[22:59] The other piece is to pay attention to what your fears are, and to articulate them. You don’t have to wait for them to be activated to look into them, but sometimes that’s when they come up most easily. So for example, in arguments, when a partner comes to me with an argument, or we’re fighting or anything like that, I know that one of my core worries is that we will be so focused on the feelings and how badly they or I feel that we won’t get to a resolution and how to do it better in the future. So I know that my instinct is to say, “Okay, let’s be done with the feelings now. Can we talk about how we’re not gonna mess this up in the future?” And for a partner who is maybe really stressed out about not being validated or not having their emotional needs cared for, that can be terrifying. And so their fear, in that moment, is that we will focus so much on the “what next” that they will be invisible, that they won’t be listened to again, as a pattern that they’ve had in their life.
[24:08] So if you think about what you’re afraid of when you’re fighting with someone, or what you’re worried will happen in a moment of conflict, that can usually be a really good place to start to see how these attachment styles relate to you.
[24:26] Another piece is looking at … as cliché as it may sound … looking at your upbringing and where you grew up. So kinda doing a little bit of a mental inventory of, “Who was I around when I was growing up? Was it a stable home, or was I moving around a lot? Was I around many adults or simply one? Who could I talk to about my feelings, if anyone? Who would I rush toward if I had a physical injury? Who would I rush toward if I had a complex emotion? Who could hold a secret if I had it to share? When I was young, who made me scared? Who were the people that I very much wanted to flee from? What were the situations that would make me really nervous or anxious or upset? Who was there? What was happening?”
[25:20] Through that mix of tracking what’s happening now, looking at the worries during arguments or times where you clearly identify conflict, and assessing and inventorying your upbringing and what happened when you were young … and when I say young, yes, I mean when we’re children, but I also mean up to the teen years, for sure.
[25:43] With those three pieces, you can have a really, really good starting point … with any one of those, but ideally all three … you have a really good starting point to see what are some of your strengths, and what are some of your points of challenge or some of your wounds in a relationship, and it can be much easier to communicate that with a partner. And having that information for yourself, being able to vulnerably share that with a partner, can help them also be more vulnerable in looking into that for themselves and being able to share. Because you’re not saying, “You’re a jerk and you’re terrible when you argue because you do this and this and this and this.” You’re saying, “Hey, this is some of my stuff. Here’s some of my baggage. How does that interact with the baggage that you have as well?”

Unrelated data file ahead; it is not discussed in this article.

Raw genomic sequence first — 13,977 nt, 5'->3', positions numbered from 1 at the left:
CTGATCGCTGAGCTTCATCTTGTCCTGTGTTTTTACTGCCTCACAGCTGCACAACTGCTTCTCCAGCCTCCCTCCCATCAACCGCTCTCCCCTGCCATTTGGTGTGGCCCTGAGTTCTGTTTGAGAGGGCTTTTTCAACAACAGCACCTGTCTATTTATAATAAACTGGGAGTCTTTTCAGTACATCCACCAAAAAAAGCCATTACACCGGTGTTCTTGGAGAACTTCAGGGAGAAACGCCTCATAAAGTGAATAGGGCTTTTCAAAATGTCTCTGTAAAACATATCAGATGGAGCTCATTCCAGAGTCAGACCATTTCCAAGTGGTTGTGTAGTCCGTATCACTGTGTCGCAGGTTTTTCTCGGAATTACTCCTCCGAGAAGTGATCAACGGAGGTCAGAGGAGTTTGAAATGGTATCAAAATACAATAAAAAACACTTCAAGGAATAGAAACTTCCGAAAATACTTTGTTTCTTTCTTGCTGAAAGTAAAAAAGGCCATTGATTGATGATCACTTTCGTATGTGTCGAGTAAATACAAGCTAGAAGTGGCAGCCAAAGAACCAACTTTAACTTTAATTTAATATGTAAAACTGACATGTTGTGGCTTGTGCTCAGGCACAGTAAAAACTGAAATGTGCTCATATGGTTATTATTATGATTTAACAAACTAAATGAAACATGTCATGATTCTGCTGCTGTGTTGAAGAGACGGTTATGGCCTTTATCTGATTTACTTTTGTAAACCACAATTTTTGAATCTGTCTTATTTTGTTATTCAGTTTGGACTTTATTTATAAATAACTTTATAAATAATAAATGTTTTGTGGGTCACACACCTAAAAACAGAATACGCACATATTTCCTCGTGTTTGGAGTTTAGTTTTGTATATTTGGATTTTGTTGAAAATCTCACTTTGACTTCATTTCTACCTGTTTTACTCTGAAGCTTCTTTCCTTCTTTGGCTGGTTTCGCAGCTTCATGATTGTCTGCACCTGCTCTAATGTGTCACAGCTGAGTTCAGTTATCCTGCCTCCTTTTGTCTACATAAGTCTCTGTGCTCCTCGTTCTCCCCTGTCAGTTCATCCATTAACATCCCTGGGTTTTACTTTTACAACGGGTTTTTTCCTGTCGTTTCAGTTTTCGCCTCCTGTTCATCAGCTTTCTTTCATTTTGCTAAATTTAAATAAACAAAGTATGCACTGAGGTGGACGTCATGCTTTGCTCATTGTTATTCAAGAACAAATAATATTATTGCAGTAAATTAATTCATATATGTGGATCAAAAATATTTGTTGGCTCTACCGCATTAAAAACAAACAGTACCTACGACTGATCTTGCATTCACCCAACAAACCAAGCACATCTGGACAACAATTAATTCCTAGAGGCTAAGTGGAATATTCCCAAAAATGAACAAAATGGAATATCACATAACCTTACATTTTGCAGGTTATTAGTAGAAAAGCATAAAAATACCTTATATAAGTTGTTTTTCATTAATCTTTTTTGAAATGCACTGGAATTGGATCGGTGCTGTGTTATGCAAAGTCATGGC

[26:34] And not everyone’s ready to do that work. Not everyone’s ready to dig. Not everyone has the tools or the safety, even, to do that. But if we can do a little bit at a time, if we can find the ways to build that into our day and our lives, I think it can have a really, really huge impact … not just for romantic or sexual relationships, but also in the workplace. Because there’s some interesting research about workplace interactions and how that relates to attachment styles as well. Because we’re not just attaching to the people that we want to be intimate with in sexual romantic settings, we attach to people that we see on a daily basis. We figure out how to build those communities at work, and that’s why this, to me, is so important. Because we’re in relationships all the time. We’re a social species as humans. We’re in relationships constantly. And so if we have these tools to better understand our relationships, defacto, they are tools to better understand ourselves and our purpose and how we can be in the world and make it better.
[27:40] Yes. Beautiful. Beautiful.
[27:44] How do you see this playing out in eroticism and the ability to get sexual? I’ve been thinking a lot about how sexuality is kind of built on this platform of the vagal safety of being able to be safely immobilized with other people. So that’s maybe a whole ‘nother podcast, but how does attachment and … because I feel like sex is a little bit of a threat in and of itself. We’re vulnerable, we’re naked, we’re letting people inside our organism. So how do these attachment styles play out in eroticism?
[28:21] Oh my God, great question.
[28:23] So some of the same patterns that I just discussed play out in erotic situations, because part of what’s happening in an erotic situation is we’re communicating with each other, using our bodies, using our words … whether those are text or coming out of a mouth or being signed by our hands, anything like that … we’re using a lot of channels to communicate what we want, what we don’t want, what we’re insecure about or unsure about, to another person. And so sex is just the topic, and I think sometimes we … in the world, societally … treat sex like this very special, specific thing that’s very different from everything else. I’m like, “Yes, and, it’s also really just kinda the same as many other topics. It’s just … we could talk about sex or talk about money.”